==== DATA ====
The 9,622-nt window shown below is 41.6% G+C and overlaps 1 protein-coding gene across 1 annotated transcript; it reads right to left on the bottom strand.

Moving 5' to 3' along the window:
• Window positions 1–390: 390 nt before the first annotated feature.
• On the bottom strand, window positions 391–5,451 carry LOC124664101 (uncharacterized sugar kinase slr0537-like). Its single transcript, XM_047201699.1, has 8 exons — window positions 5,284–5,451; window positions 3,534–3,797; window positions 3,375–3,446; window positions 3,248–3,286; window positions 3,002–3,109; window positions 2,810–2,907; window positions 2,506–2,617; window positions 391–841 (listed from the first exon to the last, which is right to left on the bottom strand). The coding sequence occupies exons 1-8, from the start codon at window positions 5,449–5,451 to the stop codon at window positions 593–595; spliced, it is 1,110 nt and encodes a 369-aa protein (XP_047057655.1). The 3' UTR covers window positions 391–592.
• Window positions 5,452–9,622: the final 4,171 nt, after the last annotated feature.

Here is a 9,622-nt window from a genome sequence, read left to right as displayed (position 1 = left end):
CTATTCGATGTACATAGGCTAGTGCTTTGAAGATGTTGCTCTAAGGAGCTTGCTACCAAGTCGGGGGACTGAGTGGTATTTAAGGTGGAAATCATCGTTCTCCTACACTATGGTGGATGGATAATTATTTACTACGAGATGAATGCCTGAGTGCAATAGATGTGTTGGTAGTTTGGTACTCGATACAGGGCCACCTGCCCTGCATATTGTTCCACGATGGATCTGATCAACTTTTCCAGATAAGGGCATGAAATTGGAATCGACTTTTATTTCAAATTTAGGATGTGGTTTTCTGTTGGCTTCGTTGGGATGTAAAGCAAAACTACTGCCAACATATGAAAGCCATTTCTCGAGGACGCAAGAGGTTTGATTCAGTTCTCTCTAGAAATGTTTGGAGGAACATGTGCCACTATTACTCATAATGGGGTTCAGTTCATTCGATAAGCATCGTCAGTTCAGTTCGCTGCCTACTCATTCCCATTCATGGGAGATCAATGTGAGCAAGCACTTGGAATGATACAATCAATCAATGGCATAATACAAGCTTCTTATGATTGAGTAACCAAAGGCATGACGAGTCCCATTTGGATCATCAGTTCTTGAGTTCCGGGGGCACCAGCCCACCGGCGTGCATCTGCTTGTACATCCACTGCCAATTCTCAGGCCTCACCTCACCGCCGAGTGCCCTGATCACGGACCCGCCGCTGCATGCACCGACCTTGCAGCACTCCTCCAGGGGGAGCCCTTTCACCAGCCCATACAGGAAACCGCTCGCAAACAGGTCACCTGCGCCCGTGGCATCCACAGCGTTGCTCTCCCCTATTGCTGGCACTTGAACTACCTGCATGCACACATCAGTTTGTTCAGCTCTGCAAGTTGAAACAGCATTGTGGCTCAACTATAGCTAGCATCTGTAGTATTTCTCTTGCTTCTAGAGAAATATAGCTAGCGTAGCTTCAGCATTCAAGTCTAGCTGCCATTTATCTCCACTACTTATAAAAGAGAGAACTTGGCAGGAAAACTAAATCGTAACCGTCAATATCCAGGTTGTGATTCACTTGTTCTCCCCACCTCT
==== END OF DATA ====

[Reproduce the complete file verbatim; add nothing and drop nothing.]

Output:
The 9,622-nt window shown below is 41.6% G+C and overlaps 1 protein-coding gene across 1 annotated transcript; it reads right to left on the bottom strand.

Moving 5' to 3' along the window:
• Window positions 1–390: 390 nt before the first annotated feature.
• On the bottom strand, window positions 391–5,451 carry LOC124664101 (uncharacterized sugar kinase slr0537-like). Its single transcript, XM_047201699.1, has 8 exons — window positions 5,284–5,451; window positions 3,534–3,797; window positions 3,375–3,446; window positions 3,248–3,286; window positions 3,002–3,109; window positions 2,810–2,907; window positions 2,506–2,617; window positions 391–841 (listed from the first exon to the last, which is right to left on the bottom strand). The coding sequence occupies exons 1-8, from the start codon at window positions 5,449–5,451 to the stop codon at window positions 593–595; spliced, it is 1,110 nt and encodes a 369-aa protein (XP_047057655.1). The 3' UTR covers window positions 391–592.
• Window positions 5,452–9,622: the final 4,171 nt, after the last annotated feature.

Here is a 9,622-nt window from a genome sequence, read left to right as displayed (position 1 = left end):
CTATTCGATGTACATAGGCTAGTGCTTTGAAGATGTTGCTCTAAGGAGCTTGCTACCAAGTCGGGGGACTGAGTGGTATTTAAGGTGGAAATCATCGTTCTCCTACACTATGGTGGATGGATAATTATTTACTACGAGATGAATGCCTGAGTGCAATAGATGTGTTGGTAGTTTGGTACTCGATACAGGGCCACCTGCCCTGCATATTGTTCCACGATGGATCTGATCAACTTTTCCAGATAAGGGCATGAAATTGGAATCGACTTTTATTTCAAATTTAGGATGTGGTTTTCTGTTGGCTTCGTTGGGATGTAAAGCAAAACTACTGCCAACATATGAAAGCCATTTCTCGAGGACGCAAGAGGTTTGATTCAGTTCTCTCTAGAAATGTTTGGAGGAACATGTGCCACTATTACTCATAATGGGGTTCAGTTCATTCGATAAGCATCGTCAGTTCAGTTCGCTGCCTACTCATTCCCATTCATGGGAGATCAATGTGAGCAAGCACTTGGAATGATACAATCAATCAATGGCATAATACAAGCTTCTTATGATTGAGTAACCAAAGGCATGACGAGTCCCATTTGGATCATCAGTTCTTGAGTTCCGGGGGCACCAGCCCACCGGCGTGCATCTGCTTGTACATCCACTGCCAATTCTCAGGCCTCACCTCACCGCCGAGTGCCCTGATCACGGACCCGCCGCTGCATGCACCGACCTTGCAGCACTCCTCCAGGGGGAGCCCTTTCACCAGCCCATACAGGAAACCGCTCGCAAACAGGTCACCTGCGCCCGTGGCATCCACAGCGTTGCTCTCCCCTATTGCTGGCACTTGAACTACCTGCATGCACACATCAGTTTGTTCAGCTCTGCAAGTTGAAACAGCATTGTGGCTCAACTATAGCTAGCATCTGTAGTATTTCTCTTGCTTCTAGAGAAATATAGCTAGCGTAGCTTCAGCATTCAAGTCTAGCTGCCATTTATCTCCACTACTTATAAAAGAGAGAACTTGGCAGGAAAACTAAATCGTAACCGTCAATATCCAGGTTGTGATTCACTTGTTCTCCCCACCTCT